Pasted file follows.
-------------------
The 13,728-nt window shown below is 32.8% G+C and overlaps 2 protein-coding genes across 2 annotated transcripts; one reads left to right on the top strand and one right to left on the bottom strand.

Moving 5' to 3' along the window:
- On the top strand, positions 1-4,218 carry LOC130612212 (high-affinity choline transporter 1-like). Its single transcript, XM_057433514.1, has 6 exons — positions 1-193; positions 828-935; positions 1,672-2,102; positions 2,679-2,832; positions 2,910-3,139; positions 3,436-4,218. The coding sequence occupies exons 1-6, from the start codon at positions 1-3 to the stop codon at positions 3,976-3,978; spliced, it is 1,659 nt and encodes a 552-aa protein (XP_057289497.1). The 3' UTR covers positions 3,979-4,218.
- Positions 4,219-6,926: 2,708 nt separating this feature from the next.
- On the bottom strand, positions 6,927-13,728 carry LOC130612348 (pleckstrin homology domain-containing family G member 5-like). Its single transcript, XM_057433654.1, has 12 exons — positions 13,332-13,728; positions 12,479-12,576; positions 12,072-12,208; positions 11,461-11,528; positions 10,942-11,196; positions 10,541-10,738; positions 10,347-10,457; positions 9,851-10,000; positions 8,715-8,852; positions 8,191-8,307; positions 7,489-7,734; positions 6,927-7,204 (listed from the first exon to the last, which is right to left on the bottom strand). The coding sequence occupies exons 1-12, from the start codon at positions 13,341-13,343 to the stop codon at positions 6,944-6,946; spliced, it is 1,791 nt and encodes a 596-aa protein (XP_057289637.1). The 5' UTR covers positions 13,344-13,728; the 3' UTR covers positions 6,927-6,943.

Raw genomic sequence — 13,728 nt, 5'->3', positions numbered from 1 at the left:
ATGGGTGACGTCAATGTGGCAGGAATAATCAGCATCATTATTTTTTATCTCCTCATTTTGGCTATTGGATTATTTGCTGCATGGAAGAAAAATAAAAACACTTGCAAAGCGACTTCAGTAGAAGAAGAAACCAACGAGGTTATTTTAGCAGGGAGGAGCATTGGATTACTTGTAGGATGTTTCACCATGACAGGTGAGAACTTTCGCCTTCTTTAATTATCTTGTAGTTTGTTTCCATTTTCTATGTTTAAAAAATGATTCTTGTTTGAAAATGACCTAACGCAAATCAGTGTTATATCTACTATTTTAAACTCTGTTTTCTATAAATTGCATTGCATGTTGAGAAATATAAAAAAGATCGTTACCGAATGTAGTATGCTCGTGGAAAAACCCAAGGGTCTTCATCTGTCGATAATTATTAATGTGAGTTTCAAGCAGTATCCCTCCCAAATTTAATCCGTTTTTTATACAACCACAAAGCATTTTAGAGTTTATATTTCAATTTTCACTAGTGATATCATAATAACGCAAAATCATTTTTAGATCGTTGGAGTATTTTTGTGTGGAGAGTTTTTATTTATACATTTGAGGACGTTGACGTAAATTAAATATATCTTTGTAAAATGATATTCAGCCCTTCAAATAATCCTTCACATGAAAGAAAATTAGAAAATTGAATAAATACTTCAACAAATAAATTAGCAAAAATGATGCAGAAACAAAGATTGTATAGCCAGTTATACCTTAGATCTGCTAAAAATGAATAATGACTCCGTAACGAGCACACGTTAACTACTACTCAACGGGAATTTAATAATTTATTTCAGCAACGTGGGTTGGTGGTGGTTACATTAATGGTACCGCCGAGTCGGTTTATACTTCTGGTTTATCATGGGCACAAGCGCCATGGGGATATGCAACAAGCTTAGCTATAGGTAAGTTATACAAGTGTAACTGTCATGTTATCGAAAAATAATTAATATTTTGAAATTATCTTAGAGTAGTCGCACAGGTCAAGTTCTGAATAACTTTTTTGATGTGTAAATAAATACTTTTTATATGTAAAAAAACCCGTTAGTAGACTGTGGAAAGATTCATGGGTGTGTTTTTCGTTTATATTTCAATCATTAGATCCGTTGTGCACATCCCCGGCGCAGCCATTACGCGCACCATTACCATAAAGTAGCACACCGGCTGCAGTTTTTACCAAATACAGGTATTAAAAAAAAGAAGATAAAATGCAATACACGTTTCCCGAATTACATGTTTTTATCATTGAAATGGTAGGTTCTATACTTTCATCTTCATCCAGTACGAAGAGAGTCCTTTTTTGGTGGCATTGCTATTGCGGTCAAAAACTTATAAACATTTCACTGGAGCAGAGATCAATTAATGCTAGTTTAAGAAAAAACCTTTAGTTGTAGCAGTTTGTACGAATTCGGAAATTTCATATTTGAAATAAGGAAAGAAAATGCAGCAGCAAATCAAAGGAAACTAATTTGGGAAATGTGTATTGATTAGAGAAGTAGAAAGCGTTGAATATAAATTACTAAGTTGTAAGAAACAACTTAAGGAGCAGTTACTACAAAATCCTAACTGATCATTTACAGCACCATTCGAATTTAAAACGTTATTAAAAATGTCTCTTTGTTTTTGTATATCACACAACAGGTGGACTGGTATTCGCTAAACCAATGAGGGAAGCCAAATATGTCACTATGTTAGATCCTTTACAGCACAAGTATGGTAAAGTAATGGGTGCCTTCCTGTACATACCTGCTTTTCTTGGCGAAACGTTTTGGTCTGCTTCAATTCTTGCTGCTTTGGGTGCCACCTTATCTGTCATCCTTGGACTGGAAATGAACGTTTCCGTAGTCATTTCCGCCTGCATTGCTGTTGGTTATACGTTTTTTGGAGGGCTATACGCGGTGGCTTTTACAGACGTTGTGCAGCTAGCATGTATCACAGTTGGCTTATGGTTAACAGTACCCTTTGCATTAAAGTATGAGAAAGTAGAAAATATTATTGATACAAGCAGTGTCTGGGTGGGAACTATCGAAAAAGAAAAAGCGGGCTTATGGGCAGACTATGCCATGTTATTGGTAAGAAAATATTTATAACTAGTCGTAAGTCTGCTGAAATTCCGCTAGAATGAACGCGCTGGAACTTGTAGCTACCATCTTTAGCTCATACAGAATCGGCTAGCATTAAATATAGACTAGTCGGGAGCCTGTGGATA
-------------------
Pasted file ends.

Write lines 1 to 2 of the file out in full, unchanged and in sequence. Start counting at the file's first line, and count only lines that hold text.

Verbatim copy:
The 13,728-nt window shown below is 32.8% G+C and overlaps 2 protein-coding genes across 2 annotated transcripts; one reads left to right on the top strand and one right to left on the bottom strand.

Moving 5' to 3' along the window: